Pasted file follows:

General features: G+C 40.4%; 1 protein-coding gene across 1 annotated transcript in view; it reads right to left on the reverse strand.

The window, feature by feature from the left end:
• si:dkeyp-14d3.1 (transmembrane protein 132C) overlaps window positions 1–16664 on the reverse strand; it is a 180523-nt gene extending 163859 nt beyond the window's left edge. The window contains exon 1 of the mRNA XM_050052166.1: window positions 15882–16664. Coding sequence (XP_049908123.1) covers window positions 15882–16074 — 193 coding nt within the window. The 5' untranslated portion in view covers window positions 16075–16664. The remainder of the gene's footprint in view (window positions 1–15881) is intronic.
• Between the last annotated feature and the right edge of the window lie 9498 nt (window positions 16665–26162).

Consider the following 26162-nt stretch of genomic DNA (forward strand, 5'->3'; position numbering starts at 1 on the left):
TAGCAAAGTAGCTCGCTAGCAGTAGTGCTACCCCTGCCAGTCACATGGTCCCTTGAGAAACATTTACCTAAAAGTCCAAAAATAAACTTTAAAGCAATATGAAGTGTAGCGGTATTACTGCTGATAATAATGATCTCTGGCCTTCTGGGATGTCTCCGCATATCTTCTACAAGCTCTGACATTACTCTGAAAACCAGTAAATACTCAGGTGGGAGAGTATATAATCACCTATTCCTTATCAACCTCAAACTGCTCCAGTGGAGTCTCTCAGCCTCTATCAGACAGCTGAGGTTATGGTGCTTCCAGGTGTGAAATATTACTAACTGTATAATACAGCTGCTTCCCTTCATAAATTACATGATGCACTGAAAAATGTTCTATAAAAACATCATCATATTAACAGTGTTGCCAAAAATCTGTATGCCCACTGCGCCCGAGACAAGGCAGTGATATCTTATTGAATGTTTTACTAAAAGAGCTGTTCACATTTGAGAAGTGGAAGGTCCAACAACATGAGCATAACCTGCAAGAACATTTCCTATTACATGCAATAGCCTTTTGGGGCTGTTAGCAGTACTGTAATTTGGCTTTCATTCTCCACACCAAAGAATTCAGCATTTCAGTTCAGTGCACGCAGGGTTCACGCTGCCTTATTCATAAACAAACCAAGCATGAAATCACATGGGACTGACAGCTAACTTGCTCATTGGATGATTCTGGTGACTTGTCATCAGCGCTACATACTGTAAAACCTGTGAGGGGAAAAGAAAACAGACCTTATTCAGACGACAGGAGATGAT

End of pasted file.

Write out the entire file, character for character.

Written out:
General features: G+C 40.4%; 1 protein-coding gene across 1 annotated transcript in view; it reads right to left on the reverse strand.

The window, feature by feature from the left end:
• si:dkeyp-14d3.1 (transmembrane protein 132C) overlaps window positions 1–16664 on the reverse strand; it is a 180523-nt gene extending 163859 nt beyond the window's left edge. The window contains exon 1 of the mRNA XM_050052166.1: window positions 15882–16664. Coding sequence (XP_049908123.1) covers window positions 15882–16074 — 193 coding nt within the window. The 5' untranslated portion in view covers window positions 16075–16664. The remainder of the gene's footprint in view (window positions 1–15881) is intronic.
• Between the last annotated feature and the right edge of the window lie 9498 nt (window positions 16665–26162).

Consider the following 26162-nt stretch of genomic DNA (forward strand, 5'->3'; position numbering starts at 1 on the left):
TAGCAAAGTAGCTCGCTAGCAGTAGTGCTACCCCTGCCAGTCACATGGTCCCTTGAGAAACATTTACCTAAAAGTCCAAAAATAAACTTTAAAGCAATATGAAGTGTAGCGGTATTACTGCTGATAATAATGATCTCTGGCCTTCTGGGATGTCTCCGCATATCTTCTACAAGCTCTGACATTACTCTGAAAACCAGTAAATACTCAGGTGGGAGAGTATATAATCACCTATTCCTTATCAACCTCAAACTGCTCCAGTGGAGTCTCTCAGCCTCTATCAGACAGCTGAGGTTATGGTGCTTCCAGGTGTGAAATATTACTAACTGTATAATACAGCTGCTTCCCTTCATAAATTACATGATGCACTGAAAAATGTTCTATAAAAACATCATCATATTAACAGTGTTGCCAAAAATCTGTATGCCCACTGCGCCCGAGACAAGGCAGTGATATCTTATTGAATGTTTTACTAAAAGAGCTGTTCACATTTGAGAAGTGGAAGGTCCAACAACATGAGCATAACCTGCAAGAACATTTCCTATTACATGCAATAGCCTTTTGGGGCTGTTAGCAGTACTGTAATTTGGCTTTCATTCTCCACACCAAAGAATTCAGCATTTCAGTTCAGTGCACGCAGGGTTCACGCTGCCTTATTCATAAACAAACCAAGCATGAAATCACATGGGACTGACAGCTAACTTGCTCATTGGATGATTCTGGTGACTTGTCATCAGCGCTACATACTGTAAAACCTGTGAGGGGAAAAGAAAACAGACCTTATTCAGACGACAGGAGATGAT